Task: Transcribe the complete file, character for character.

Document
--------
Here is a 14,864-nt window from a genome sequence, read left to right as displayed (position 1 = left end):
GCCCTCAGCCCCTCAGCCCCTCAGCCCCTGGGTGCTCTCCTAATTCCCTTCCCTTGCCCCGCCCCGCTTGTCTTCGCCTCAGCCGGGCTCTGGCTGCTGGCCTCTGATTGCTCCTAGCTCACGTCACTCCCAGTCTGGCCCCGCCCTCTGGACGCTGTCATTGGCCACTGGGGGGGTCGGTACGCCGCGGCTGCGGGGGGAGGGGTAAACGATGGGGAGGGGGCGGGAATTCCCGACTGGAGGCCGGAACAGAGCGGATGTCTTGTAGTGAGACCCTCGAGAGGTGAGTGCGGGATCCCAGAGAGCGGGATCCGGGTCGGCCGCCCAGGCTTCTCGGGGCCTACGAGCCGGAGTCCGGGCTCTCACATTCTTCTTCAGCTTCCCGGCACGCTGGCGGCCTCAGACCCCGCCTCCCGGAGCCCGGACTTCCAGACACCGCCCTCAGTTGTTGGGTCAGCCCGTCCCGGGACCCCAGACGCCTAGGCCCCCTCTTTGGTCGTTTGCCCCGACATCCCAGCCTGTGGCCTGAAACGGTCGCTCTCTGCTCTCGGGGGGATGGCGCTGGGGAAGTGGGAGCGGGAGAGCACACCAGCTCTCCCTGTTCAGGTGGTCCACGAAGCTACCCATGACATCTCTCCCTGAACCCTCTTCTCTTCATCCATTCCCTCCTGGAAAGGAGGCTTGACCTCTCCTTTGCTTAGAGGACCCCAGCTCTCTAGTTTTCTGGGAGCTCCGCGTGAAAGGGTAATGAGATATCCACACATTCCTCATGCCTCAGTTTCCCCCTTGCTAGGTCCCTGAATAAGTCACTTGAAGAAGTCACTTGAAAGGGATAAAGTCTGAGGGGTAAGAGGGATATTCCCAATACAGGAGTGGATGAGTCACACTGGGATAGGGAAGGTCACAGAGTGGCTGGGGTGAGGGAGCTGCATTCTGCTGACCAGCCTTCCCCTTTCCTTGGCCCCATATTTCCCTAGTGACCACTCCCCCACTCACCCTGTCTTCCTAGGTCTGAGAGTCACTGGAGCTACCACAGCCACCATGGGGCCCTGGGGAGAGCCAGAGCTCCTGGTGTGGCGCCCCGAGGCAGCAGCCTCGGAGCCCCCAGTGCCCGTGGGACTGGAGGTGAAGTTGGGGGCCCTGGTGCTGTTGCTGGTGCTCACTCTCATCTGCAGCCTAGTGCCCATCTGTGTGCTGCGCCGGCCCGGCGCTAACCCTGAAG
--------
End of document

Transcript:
Here is a 14,864-nt window from a genome sequence, read left to right as displayed (position 1 = left end):
GCCCTCAGCCCCTCAGCCCCTCAGCCCCTGGGTGCTCTCCTAATTCCCTTCCCTTGCCCCGCCCCGCTTGTCTTCGCCTCAGCCGGGCTCTGGCTGCTGGCCTCTGATTGCTCCTAGCTCACGTCACTCCCAGTCTGGCCCCGCCCTCTGGACGCTGTCATTGGCCACTGGGGGGGTCGGTACGCCGCGGCTGCGGGGGGAGGGGTAAACGATGGGGAGGGGGCGGGAATTCCCGACTGGAGGCCGGAACAGAGCGGATGTCTTGTAGTGAGACCCTCGAGAGGTGAGTGCGGGATCCCAGAGAGCGGGATCCGGGTCGGCCGCCCAGGCTTCTCGGGGCCTACGAGCCGGAGTCCGGGCTCTCACATTCTTCTTCAGCTTCCCGGCACGCTGGCGGCCTCAGACCCCGCCTCCCGGAGCCCGGACTTCCAGACACCGCCCTCAGTTGTTGGGTCAGCCCGTCCCGGGACCCCAGACGCCTAGGCCCCCTCTTTGGTCGTTTGCCCCGACATCCCAGCCTGTGGCCTGAAACGGTCGCTCTCTGCTCTCGGGGGGATGGCGCTGGGGAAGTGGGAGCGGGAGAGCACACCAGCTCTCCCTGTTCAGGTGGTCCACGAAGCTACCCATGACATCTCTCCCTGAACCCTCTTCTCTTCATCCATTCCCTCCTGGAAAGGAGGCTTGACCTCTCCTTTGCTTAGAGGACCCCAGCTCTCTAGTTTTCTGGGAGCTCCGCGTGAAAGGGTAATGAGATATCCACACATTCCTCATGCCTCAGTTTCCCCCTTGCTAGGTCCCTGAATAAGTCACTTGAAGAAGTCACTTGAAAGGGATAAAGTCTGAGGGGTAAGAGGGATATTCCCAATACAGGAGTGGATGAGTCACACTGGGATAGGGAAGGTCACAGAGTGGCTGGGGTGAGGGAGCTGCATTCTGCTGACCAGCCTTCCCCTTTCCTTGGCCCCATATTTCCCTAGTGACCACTCCCCCACTCACCCTGTCTTCCTAGGTCTGAGAGTCACTGGAGCTACCACAGCCACCATGGGGCCCTGGGGAGAGCCAGAGCTCCTGGTGTGGCGCCCCGAGGCAGCAGCCTCGGAGCCCCCAGTGCCCGTGGGACTGGAGGTGAAGTTGGGGGCCCTGGTGCTGTTGCTGGTGCTCACTCTCATCTGCAGCCTAGTGCCCATCTGTGTGCTGCGCCGGCCCGGCGCTAACCCTGAAG